newspaper says,The New York TimesQuoting scientists, plastic barriers that are supposed to protect against germs and viruses do not help reduce the spread of Corona virus infection and give people a false sense of safety.
Under normal conditions in shops, classrooms, and offices, small airborne particles are dispersed by air currents and, depending on the ventilation system, are replaced with fresh air approximately every 15 to 30 minutes. But building plastic barriers can alter the airflow mechanism in a room, disrupting normal ventilation and creating “dead zones”, where particles can build up in certain areas and become highly concentrated.
A study published in June led by researchers from Johns Hopkins University in the United States showed that office barriers in the classroom are associated with an increased risk of infection with the Corona virus.
In the Massachusetts School District, researchers have found that glass partitions in the side walls of the main office obstruct airflow.
A study looking at schools in Georgia also found that office barriers had less impact on the spread of the coronavirus than improvements in ventilation.
Before the epidemic, a study published in 2014 found that office divisions were among the factors that may have contributed to tuberculosis transmission in Australia.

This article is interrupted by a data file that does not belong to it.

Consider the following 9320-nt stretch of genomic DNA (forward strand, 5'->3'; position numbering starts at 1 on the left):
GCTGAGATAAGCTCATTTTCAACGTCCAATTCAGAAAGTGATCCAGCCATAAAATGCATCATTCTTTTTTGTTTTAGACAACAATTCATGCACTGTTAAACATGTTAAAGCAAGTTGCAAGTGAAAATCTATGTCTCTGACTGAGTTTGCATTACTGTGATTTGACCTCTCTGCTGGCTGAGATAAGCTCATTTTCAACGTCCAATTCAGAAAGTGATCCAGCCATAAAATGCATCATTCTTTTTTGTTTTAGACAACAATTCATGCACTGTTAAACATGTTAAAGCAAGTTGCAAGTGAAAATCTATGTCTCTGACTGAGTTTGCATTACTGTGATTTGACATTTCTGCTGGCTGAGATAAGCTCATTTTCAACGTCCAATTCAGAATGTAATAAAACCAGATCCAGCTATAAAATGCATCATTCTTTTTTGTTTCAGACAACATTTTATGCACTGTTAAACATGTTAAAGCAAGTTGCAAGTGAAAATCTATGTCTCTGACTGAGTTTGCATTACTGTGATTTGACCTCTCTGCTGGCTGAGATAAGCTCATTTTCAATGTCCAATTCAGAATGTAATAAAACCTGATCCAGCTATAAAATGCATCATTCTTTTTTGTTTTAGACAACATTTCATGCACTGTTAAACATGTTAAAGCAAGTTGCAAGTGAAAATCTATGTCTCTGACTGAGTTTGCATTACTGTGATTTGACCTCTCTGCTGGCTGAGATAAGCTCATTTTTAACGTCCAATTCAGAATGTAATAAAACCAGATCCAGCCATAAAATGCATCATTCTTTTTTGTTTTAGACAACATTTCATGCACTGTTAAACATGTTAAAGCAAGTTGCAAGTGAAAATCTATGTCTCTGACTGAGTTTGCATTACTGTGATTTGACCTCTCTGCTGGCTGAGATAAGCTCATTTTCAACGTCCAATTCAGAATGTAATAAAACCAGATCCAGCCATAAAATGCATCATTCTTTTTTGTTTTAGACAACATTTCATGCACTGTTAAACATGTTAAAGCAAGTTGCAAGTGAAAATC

Catherine Knox, professor of environmental engineering for buildings at the University of Leeds, said erecting barriers sounds like a good idea but could have unintended consequences.
She added, “The effect is to block larger particles, but smaller atmospheric particles move over the barriers and mix in room air within about 5 minutes. This means that if people interact for more than a few minutes, they are likely to be exposed to the virus regardless of the presence of the barriers.” .
The researchers say that plastic or glass barriers are likely to help in very specific situations, for example the bus driver is protected from the rest of the passengers by a barrier that extends from floor to ceiling, as well as the cashier at the bank who sits behind a wall of glass or a clerk registering patients in an office Doctor, they are partially protected from transmission.
“I think this could be a problem, especially in places like classrooms where people are around for longer periods of time,” Knox said.
“Too many barriers impede air flow and create higher risks that are difficult to identify,” she said.